A Marine’s Guide To The 5 Phases Of A Successful Transition
By Dave Smith, USMC
Here are the five stages of transition for those veterans who may not acclimate to the civilian world right away.
The transition out of the military seems to come in a few important stages. Getting started and being willing to truly do what it takes to begin a recovery is probably the most difficult. After that, taking responsibility, building healthy relationships, finding a supportive community, and staying active are all important self-choices. In the next stage, getting involved and giving back are essential to setting goals and providing a sense of purpose. Finally, seeking professional development, employment, and education will improve confidence and set a stage for continued growth.
Based on my own experience, here are the five stages of transition for those veterans who may struggle to acclimate to the civilian world right away.
Stage 1: Climbing Out Of The Hole
This is where you realize something is wrong, but you haven’t begun yet to take steps to fix it. If you are not willing to take personal ownership for your life, then it’s very difficult to get out of this stage.
The problem is that most veterans who are here have given up on caring. Broken hearted, hurt, sometimes dependent on alcohol or drugs to numb the pain, and stuck in a cycle of making poor choices as a result of low self-worth or confidence. Our lives are largely defined by our outlook, desire to improve, and motivation to succeed. If you’ve stopped caring then this is a major roadblock.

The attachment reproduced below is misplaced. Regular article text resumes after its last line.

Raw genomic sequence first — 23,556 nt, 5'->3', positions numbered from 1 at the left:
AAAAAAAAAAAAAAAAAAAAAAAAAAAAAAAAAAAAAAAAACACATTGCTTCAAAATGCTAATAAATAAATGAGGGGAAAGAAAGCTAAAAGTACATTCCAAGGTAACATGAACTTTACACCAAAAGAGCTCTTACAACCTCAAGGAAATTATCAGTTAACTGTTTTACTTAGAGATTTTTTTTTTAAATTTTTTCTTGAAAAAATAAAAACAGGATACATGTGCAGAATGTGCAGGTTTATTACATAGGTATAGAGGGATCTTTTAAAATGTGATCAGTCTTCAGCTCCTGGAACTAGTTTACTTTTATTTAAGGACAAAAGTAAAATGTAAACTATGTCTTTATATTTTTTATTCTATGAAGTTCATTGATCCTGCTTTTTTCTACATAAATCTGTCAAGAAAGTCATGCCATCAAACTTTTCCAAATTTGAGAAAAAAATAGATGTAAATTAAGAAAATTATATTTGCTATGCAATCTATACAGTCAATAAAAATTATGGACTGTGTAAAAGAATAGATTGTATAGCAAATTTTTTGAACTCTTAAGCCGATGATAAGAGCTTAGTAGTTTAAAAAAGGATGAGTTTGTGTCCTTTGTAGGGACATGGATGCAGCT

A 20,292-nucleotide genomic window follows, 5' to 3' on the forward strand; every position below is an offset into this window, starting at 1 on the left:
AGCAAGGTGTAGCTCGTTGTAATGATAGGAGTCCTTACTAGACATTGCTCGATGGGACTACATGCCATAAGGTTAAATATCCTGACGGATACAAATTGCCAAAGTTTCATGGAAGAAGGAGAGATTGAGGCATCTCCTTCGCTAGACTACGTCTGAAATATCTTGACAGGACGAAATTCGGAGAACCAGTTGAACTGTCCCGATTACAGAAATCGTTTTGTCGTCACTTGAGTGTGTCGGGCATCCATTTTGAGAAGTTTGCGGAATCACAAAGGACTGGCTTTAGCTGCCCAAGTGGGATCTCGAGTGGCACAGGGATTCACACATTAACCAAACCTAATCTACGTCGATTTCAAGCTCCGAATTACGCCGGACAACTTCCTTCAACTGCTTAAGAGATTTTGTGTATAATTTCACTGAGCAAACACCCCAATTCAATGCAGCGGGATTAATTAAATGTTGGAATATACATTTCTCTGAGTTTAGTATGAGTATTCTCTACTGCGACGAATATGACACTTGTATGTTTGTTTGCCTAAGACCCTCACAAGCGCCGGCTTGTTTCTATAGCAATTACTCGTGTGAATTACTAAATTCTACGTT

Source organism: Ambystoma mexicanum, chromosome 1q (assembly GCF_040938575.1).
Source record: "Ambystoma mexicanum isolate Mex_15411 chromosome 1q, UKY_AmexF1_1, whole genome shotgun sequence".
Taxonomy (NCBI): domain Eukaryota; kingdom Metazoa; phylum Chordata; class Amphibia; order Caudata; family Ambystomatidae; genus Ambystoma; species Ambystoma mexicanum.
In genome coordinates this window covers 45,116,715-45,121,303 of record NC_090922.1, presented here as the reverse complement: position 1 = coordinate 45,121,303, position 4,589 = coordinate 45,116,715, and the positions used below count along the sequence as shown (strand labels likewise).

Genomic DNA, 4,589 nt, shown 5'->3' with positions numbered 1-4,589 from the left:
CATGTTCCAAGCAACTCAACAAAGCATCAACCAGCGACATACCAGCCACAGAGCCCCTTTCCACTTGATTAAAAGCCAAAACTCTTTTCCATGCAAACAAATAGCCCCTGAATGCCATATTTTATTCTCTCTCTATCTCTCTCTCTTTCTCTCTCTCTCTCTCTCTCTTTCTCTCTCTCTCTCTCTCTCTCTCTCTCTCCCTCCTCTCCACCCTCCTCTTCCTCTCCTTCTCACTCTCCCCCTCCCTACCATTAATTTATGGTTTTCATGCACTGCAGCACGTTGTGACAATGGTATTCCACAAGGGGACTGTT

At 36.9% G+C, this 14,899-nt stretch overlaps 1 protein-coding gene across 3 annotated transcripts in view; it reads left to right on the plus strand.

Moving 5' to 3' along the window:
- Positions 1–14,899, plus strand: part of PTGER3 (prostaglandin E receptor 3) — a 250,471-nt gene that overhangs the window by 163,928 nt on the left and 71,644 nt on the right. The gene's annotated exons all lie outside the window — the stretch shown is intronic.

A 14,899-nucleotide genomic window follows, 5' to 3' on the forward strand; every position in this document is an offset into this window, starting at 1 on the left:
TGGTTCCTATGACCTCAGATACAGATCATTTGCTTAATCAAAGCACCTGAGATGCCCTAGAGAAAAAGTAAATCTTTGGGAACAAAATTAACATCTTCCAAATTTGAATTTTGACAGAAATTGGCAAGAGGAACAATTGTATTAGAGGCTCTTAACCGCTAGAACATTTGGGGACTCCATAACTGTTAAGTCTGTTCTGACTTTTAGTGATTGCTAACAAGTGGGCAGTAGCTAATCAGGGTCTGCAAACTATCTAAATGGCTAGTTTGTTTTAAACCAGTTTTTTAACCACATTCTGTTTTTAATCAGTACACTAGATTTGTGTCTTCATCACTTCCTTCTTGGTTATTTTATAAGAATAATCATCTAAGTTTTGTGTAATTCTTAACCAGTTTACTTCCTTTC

How to fix it? This is difficult because many of these veterans don’t care to be found. All the programs in the world will be of limited help if they don’t desire to participate for the sake of actual wellness. We need to look into this more. But a key starter would be direct mentorship.
Most veterans in this stage will only listen to the people they care about most: the ones they served with. For instance, most messages I receive from people who are getting ready to step into Stage 1 sound like this: “Hey man, I’ve seen you do a lot of volunteering lately and checking in at the VA or Vet Center. Does it help? I’d like to get out of the house and help people more. How can I get involved?”
Of course, once they do get involved, they generally tend to get a similar message down the road and the opportunity to help someone else. The main question I have here is: How do we make this happen more often?
Stage 2: The Pain Stage
I refer to this as the “pain stage” because in some ways it hurts to start facing all of your problems and seeking help. This is where you make a committed decision to change your life. Much like quitting smoking, it doesn’t work if you don’t really want it to. You must take steps toward your personal improvement and stick with them. The pain comes because as you open yourself back up to feeling again, there is an emotional dump truck full of hurt that is trying to get out of you.
For several months after almost committing suicide, I used to just start crying for no reason in class, while waiting for the bus, while doing homework, etc. A friend put that into perspective for me by saying, “Tears are the Keys that unlock the soul.” Crying is healthy and good and it shows that something really is changing inside. Stick with it.